Staunton, January 23 – Approximately 1,000 Russian villages are dying out each year, experts say. That is bad enough for those who believe that with their end so too ends an important part of Russian cultural life. But still worse from their point of view, the villages which do survive are increasingly populated by Central Asian workers and their families.
And their arrival, Aleksey Toporov says, is changing the cultural landscape in dramatic ways. Mosques are going up even as Orthodox churches are closing. Schools are dominated by Central Asian children. And worst of all, the Central Asians are often backed by local Russian officials (stockinfocus.ru/2018/01/23/nuzhny-li-nam-aziatskie-kishlaki-vmesto-russkix-dereven).
Rais Suleymanov, a specialist on Islam at the Institute of National Strategy who is viewed by many Muslims as an opponent, says that what is occurring in many rural regions of the Russian Federation is “a kind of process of colonization” in which “the local population is beginning to be replaced by those culturally different people coming from the outside.”
On the one hand, he says, “the government is interested in ensuring that the rural population continues to exist.” But on the other, it is not supporting the kind of infrastructure which will keep villagers from deciding they have no choice but to flee to the cities. That forms “a vacuum” and people from the outside are filling it.
“In Central Russia, the Volga region and the Urals,” these outsiders are “migrants from Central Asia. In the Far East, the [replacement] population is coming from China.” As a result, in two decades of so, “we may encounter a situation when the villages which historically were Russian become Tajik and Uzbek.”
Suleymanov says he wants “to stress that the migrants as a rule try to come on a legal basis. They purchase homes from the villagers who are moving to the cities. They settle with their families, marry and have children, and invite their relatives to join them.” But over time, as the ethnic balance in the villages change so too do the attitudes of the new arrivals.
They may come with the intention of integrating, but later, the difference in culture may lead to conflicts between those who have come and those who still remain.” And in those conflicts, not only do officials typically take the side of the new arrivals but those who lose these fights, generally the indigenous Russians, then choose to leave even more rapidly.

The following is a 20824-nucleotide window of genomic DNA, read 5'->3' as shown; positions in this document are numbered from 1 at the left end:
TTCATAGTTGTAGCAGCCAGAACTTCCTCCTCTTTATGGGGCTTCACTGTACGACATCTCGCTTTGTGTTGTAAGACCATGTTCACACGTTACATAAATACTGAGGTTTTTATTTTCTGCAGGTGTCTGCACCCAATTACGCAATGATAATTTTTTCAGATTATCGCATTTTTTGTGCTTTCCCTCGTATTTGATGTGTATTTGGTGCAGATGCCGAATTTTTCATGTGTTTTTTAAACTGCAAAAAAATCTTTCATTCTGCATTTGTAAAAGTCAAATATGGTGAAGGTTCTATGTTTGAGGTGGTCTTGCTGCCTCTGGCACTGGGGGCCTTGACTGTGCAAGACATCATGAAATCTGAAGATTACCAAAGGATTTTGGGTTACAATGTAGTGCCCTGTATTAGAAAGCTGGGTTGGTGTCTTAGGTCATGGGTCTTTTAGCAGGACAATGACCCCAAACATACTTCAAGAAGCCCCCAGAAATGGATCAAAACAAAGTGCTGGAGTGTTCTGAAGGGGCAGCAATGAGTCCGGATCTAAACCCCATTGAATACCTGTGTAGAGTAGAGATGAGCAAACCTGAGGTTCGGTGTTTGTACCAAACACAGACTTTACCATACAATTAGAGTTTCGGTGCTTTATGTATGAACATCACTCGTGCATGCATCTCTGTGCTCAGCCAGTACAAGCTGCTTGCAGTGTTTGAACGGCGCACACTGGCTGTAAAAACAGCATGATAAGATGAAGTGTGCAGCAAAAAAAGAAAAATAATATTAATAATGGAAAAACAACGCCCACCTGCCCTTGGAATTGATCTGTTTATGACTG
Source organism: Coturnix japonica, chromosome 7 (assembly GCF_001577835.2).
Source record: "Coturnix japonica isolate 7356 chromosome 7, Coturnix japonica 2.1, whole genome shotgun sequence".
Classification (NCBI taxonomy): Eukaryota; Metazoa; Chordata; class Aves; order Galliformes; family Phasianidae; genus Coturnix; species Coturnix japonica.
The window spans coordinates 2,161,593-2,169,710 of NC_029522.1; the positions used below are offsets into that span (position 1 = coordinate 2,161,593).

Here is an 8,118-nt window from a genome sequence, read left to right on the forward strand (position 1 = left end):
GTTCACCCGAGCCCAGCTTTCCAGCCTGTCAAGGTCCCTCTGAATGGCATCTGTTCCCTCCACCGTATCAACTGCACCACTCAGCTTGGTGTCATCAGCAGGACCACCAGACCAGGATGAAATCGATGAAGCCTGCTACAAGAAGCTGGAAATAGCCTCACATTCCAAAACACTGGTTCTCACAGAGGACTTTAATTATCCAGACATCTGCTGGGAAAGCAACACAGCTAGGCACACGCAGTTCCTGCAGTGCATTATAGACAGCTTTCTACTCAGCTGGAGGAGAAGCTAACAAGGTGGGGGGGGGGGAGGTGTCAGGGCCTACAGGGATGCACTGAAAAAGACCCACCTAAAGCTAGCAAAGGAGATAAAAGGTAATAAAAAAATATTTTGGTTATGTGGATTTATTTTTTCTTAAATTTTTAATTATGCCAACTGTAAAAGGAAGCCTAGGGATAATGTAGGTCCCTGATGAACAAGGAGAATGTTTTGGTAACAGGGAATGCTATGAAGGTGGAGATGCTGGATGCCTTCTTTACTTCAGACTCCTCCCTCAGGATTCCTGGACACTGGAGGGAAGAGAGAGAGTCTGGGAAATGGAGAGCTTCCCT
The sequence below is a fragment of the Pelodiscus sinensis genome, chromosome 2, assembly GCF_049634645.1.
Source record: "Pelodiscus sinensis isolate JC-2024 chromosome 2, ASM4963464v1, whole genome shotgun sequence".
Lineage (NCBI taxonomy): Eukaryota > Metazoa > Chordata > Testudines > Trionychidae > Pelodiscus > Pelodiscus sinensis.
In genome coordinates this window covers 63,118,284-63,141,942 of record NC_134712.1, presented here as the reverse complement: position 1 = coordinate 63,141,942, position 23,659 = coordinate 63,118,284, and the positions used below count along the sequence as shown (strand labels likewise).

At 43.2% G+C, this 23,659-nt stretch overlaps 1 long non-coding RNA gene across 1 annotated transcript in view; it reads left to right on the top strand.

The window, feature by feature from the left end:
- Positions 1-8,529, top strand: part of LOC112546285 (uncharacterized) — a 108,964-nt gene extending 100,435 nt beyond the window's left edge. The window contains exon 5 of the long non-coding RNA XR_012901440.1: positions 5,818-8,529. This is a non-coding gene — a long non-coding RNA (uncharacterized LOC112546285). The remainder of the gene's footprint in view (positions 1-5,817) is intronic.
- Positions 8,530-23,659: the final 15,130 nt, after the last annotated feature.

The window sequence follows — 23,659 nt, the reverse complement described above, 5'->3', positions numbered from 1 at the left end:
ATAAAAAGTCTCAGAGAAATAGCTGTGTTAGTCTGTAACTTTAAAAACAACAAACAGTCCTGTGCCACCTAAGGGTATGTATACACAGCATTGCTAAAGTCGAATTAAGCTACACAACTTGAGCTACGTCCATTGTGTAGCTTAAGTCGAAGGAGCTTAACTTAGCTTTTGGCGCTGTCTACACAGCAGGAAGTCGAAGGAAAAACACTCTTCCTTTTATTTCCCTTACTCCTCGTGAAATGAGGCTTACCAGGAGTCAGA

Officials insist on describing these conflicts as being simply day to day clashes, Suleymanov says; but in fact, “in practice” they “always have some kind of ethnic or religious component.” And they will continue to arise, driving ever more Russians out and leaving the countryside ever less Russian, all the more because of the high birthrate of the Central Asians.
Over the last year, Yevgeny Cherninn, a demographer at Moscow’s Higher School of Economics, say that official figures suggest the number of Central Asians living in previously Russian villages went up from 120,000 to 145,000 but that the real figures and the increase are much larger than those.
Those numbers are only a small fraction of the approximately 14 million gastarbeiters who entered Russia last year, but the numbers are enormous when one is talking about declining villages which have in many cases fewer than 100 residents each.
It is time, Toporov says, for Russians to start thinking “about their own and prevent the emergence of ethnic and religious “enclaves” which may become breeding grounds for “extremists of all kinds as Aleksey Grishin of the Religion and Society Center has pointed out many times.
Russians may be pleased that they have lived “shoulder to shoulder” with Muslims for many years, Toporov concludes, but they are not going to like it if over villagers there arise not restored churches with gold-plated crosses but instead “crescent moons and “instead of the sound of bells, the calls of the muezzins.”